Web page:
But I must rely on the well-practiced silence of my tears, and not allow myself to be waylaid or cowed by the potential concern of others. The tears which leave that tough, tangible residue on my cheekbones are busy teaching impossibilities, and often Gospel ones. They gather up and weave close the threads of things I once presumed to be far distant from each other: sadness and joy, discipline and gentleness, need and abundance, and my slow-beating heart and the God-made-man who came here, close enough to touch, and died for it.

Patience and Long Light

We are deep in July now, and I have been thinking about patience today.

Back when I was teaching, if you had asked any of my students to describe me, probably one of the first descriptors you would have heard from almost any one of them was that: patience. Once, on a Friday afternoon in Spring, a student asked me if I had ever yelled, and all his classmates fell into an earnest, curious silence waiting for me to answer. If I had a trademark, it was patience. There were upsides to this, certainly. Being told I was patient by the ones who struggled to write an introductory paragraph and needed slow, painstaking help, by the keyed-up, anxiety-ridden ones who were used to grating on the nerves of most adults they came into contact with, by the talkative ones, the attention-hungry performers, was a compliment. I never got upset, always had the time, and that was something they could rely on every day they set foot inside my class. But being told I was patient was often also an indictment, though usually a gentle one, and I knew it. Coming from some kids, the ones who did what they were asked the first time around, who came into my class having completed every page of the reading without fail, who opened their binders to that quarter’s scripture before the bell even rang and stood ready and waiting, it meant: You let too much slide, Miss Hodgkins. Some days, your patience does none of us justice.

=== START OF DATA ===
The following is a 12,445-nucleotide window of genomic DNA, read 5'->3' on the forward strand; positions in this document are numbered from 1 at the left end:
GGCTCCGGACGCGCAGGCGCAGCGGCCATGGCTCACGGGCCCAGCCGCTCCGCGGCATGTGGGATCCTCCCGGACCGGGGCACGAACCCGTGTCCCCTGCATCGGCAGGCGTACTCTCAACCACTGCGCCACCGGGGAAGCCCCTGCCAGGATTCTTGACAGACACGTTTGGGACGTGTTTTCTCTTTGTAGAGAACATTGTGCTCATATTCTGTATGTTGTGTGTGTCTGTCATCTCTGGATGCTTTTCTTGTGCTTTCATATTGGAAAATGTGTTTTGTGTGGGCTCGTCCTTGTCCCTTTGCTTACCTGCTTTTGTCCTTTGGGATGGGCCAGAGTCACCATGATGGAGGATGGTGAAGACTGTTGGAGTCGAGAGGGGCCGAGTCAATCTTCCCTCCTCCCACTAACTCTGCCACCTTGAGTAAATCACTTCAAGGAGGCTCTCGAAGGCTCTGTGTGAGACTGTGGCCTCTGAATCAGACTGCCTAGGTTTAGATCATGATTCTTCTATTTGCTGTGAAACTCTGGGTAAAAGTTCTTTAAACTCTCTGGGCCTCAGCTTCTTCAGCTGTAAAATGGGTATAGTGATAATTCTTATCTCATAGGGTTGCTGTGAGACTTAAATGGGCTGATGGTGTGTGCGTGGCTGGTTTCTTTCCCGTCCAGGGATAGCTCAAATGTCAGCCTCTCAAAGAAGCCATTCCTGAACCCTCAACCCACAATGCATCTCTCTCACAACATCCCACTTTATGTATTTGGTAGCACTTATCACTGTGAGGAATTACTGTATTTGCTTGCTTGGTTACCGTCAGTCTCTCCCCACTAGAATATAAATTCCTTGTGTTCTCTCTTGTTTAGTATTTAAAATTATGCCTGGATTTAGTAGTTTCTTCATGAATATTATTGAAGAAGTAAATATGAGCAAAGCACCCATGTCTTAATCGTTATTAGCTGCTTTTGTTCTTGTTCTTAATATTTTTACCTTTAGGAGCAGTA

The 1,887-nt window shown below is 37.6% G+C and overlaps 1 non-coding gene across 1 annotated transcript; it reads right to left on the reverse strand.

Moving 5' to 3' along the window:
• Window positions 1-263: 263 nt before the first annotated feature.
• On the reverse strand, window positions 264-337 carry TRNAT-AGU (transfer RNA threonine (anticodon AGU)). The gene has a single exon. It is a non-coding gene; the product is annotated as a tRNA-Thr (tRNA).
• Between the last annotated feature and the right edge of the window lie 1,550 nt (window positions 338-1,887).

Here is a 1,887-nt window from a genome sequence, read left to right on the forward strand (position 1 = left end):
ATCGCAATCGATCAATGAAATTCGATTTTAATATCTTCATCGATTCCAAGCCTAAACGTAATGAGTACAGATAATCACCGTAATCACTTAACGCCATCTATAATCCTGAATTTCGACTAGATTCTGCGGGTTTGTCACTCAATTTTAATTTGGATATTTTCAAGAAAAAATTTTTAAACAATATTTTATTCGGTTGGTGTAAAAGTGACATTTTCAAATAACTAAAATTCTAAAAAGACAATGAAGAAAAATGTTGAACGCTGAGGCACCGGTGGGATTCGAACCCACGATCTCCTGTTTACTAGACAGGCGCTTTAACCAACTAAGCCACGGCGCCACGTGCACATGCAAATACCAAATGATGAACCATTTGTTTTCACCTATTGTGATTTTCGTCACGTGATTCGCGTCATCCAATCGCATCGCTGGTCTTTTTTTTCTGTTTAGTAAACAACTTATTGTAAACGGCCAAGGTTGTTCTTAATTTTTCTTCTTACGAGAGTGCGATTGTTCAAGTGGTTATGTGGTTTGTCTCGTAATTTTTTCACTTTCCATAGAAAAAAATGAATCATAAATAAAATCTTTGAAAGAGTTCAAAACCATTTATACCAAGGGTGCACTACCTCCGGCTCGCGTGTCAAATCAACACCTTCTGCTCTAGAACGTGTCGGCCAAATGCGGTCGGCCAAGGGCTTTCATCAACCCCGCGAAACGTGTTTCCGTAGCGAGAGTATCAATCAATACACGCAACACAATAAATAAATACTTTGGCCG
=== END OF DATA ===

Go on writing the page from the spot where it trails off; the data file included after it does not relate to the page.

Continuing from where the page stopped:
So when I think of patience, I often think of it in that context: the way it operates for me as a double-sided coin: a gentleness to those around me, but also an excuse, an abdication of responsibility, an escape into passivity.